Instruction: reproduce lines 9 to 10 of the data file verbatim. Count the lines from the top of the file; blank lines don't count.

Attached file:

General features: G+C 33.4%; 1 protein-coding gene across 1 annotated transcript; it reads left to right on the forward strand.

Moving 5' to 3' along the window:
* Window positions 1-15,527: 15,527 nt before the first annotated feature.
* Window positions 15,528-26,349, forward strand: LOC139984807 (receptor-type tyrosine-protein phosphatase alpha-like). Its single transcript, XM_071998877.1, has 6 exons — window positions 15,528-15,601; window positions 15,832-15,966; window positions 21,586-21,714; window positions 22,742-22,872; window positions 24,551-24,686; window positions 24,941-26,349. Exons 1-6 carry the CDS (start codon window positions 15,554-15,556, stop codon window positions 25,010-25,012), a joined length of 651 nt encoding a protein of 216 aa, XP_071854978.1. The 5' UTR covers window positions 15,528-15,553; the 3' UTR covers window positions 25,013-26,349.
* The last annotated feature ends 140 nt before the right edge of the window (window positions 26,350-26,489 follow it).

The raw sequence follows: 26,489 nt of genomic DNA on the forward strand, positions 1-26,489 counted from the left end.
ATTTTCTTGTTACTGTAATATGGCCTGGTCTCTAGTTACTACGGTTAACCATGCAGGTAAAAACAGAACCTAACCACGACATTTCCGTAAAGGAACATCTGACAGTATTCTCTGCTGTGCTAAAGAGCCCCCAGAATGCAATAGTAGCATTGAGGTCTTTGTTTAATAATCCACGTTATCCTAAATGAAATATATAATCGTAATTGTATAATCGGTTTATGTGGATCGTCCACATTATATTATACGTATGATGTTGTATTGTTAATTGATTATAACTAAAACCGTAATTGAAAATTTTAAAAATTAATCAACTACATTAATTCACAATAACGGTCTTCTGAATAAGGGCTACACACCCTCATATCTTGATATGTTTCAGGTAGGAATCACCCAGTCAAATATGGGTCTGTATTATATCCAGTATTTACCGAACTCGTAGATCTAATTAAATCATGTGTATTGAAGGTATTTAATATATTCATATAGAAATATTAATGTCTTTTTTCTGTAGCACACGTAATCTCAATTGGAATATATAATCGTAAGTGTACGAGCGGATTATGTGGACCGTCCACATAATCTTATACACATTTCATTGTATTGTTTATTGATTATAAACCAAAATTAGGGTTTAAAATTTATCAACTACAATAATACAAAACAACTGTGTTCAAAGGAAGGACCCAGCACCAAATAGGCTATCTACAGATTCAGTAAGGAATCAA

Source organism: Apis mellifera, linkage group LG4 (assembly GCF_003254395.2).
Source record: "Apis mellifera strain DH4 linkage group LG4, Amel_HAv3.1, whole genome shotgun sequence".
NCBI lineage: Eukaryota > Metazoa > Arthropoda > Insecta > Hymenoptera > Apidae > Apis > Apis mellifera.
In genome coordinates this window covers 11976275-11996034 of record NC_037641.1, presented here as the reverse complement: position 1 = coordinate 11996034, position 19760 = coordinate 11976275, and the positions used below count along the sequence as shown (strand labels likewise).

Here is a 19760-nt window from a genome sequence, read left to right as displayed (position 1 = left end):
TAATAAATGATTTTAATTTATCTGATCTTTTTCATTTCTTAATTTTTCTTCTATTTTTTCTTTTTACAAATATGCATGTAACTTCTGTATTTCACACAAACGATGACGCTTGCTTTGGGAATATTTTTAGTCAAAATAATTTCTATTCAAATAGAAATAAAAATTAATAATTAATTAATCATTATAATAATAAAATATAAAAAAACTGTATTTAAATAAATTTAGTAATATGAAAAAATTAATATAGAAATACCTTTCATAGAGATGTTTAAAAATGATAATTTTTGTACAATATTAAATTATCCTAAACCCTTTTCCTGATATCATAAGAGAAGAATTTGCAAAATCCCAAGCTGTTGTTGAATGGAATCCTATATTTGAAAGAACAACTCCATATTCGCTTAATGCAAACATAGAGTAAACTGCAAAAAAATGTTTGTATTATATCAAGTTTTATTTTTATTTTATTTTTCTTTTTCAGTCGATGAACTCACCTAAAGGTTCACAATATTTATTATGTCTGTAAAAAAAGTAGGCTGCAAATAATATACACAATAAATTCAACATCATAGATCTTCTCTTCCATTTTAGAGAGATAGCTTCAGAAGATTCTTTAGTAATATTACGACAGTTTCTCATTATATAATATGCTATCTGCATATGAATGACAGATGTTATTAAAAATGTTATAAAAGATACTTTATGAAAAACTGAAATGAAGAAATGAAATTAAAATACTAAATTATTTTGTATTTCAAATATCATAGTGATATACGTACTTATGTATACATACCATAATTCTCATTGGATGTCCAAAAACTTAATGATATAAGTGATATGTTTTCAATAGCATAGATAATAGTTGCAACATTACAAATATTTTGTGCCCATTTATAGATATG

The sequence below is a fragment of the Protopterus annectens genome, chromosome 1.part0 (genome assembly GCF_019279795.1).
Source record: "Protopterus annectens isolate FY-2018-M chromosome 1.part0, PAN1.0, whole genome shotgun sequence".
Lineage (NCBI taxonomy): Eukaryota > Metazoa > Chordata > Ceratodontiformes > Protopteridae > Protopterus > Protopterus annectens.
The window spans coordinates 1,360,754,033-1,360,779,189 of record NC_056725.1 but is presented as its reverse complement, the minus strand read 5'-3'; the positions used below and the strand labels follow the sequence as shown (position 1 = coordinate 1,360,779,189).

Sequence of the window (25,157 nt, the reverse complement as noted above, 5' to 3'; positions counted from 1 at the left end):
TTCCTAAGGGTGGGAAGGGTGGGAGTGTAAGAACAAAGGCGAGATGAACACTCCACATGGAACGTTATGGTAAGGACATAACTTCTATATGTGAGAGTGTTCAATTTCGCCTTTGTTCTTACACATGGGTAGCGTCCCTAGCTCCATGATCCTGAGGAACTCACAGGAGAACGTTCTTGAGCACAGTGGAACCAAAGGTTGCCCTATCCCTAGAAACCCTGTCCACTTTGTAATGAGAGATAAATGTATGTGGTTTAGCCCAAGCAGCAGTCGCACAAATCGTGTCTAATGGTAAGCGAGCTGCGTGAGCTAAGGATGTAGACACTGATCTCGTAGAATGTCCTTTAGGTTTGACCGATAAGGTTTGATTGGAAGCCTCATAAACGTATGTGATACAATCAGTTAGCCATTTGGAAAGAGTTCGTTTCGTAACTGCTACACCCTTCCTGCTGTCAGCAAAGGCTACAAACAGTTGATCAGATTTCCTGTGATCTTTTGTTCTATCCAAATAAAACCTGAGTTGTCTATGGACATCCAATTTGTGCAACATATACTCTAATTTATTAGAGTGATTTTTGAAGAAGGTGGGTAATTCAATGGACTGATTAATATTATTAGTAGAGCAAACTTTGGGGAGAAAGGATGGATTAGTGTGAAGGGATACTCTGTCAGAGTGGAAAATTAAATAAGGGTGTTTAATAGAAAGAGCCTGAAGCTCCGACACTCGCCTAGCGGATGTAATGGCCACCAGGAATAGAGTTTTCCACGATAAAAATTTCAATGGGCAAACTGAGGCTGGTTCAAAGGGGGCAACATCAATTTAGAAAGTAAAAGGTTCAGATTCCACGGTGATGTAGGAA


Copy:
Source record: "Apis mellifera strain DH4 linkage group LG4, Amel_HAv3.1, whole genome shotgun sequence".
NCBI lineage: Eukaryota > Metazoa > Arthropoda > Insecta > Hymenoptera > Apidae > Apis > Apis mellifera.